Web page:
After Thundersnow 2011, I was worried that that my Sundance plans might be negatively impacted.  The good news was that N. and I made it to Sundance (which I promise to give you a full update on my experience in my posts to follow).  The bad news was that we got there on Friday afternoon, instead of Thursday night, which was originally planned.  That threw a wrench in our plans because we had planned on watching some movies Friday morning and of course we had already paid for our Thursday night hotel room non-refundable fee.  Oh, well.  Let me tell you what happened…

The day after the snowstorm, our flight was noted as “On Time”; however, upon our arrival at Dulles, we learned that that our flight was delayed.  To make matters worse, we had a connection in Detroit that was scheduled to leave on time.  We asked why our flight to Detroit was delayed and we were told that it was snowing in Detroit (where our plane was coming from).  Our plane to Detroit was a small commuter jet, causing it to have the last priority amongst planes in the de-icing queue.  That explains why our flight from Detroit to Salt Lake City was scheduled to leave on time (bigger plane).  Boo hiss!  Since there weren’t any flights leaving for Salt Lake from D.C. until 5:00pm the next day, we made the executive decision to fly to Detroit, whether we made our connection or not…and we didn’t. L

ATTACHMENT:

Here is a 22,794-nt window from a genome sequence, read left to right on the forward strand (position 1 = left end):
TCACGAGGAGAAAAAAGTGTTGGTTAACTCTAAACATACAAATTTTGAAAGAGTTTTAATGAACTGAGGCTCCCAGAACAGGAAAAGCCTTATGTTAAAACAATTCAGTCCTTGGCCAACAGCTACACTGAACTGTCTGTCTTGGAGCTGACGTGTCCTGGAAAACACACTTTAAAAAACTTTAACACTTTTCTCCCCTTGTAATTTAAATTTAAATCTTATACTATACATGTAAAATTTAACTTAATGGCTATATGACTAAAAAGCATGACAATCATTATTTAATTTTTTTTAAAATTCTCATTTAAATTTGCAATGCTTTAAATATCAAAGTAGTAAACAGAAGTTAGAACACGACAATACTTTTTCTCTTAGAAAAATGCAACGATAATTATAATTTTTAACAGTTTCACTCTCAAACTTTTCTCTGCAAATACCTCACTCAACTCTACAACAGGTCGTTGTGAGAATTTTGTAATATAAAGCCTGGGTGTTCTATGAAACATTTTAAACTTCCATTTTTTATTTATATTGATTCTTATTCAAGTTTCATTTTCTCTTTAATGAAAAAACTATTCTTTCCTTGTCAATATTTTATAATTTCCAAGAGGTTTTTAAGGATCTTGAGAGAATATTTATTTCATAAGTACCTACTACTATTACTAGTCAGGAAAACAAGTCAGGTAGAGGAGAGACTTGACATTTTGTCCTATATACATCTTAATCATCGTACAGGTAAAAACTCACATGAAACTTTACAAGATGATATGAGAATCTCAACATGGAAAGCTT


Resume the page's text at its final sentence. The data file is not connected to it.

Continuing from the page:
Again, there were lessons to be learned in this situation as well.

Layovers in Detroit should be avoided at all costs.  Did I tell you that I have been stranded in Detroit twice already? This trip made it three.  Something about me and that city don’t work out quite right and I always manage getting left behind. L

The chairs in the Detroit Airport are not comfortable to sleep on.  Yes, yes I know that airport chairs aren’t meant to be slept on in the first place; however, they should know that there would be some instances where passengers might have to sleep there for the night.

Me:  Fake "sleeping" demonstrating one of our many sleeping techniques

N: Real sleeping! Shhh! 

It always pays to have a backup plan.  Since we missed our connection, we were able to secure two tickets on the first flight out of Detroit the next day.  Since we were going to be missing some movies, we sought out movies where we could squeeze in the time we had available.  Luckily, these movies included a Sundance premiere! Basically, we made the best out of a hairy situation and in some ways the backup plan (besides the sleep deprivation) was better than the original plan. J

Friday, February 4, 2011

Week 7: Digital Love for our Virtual Kitchen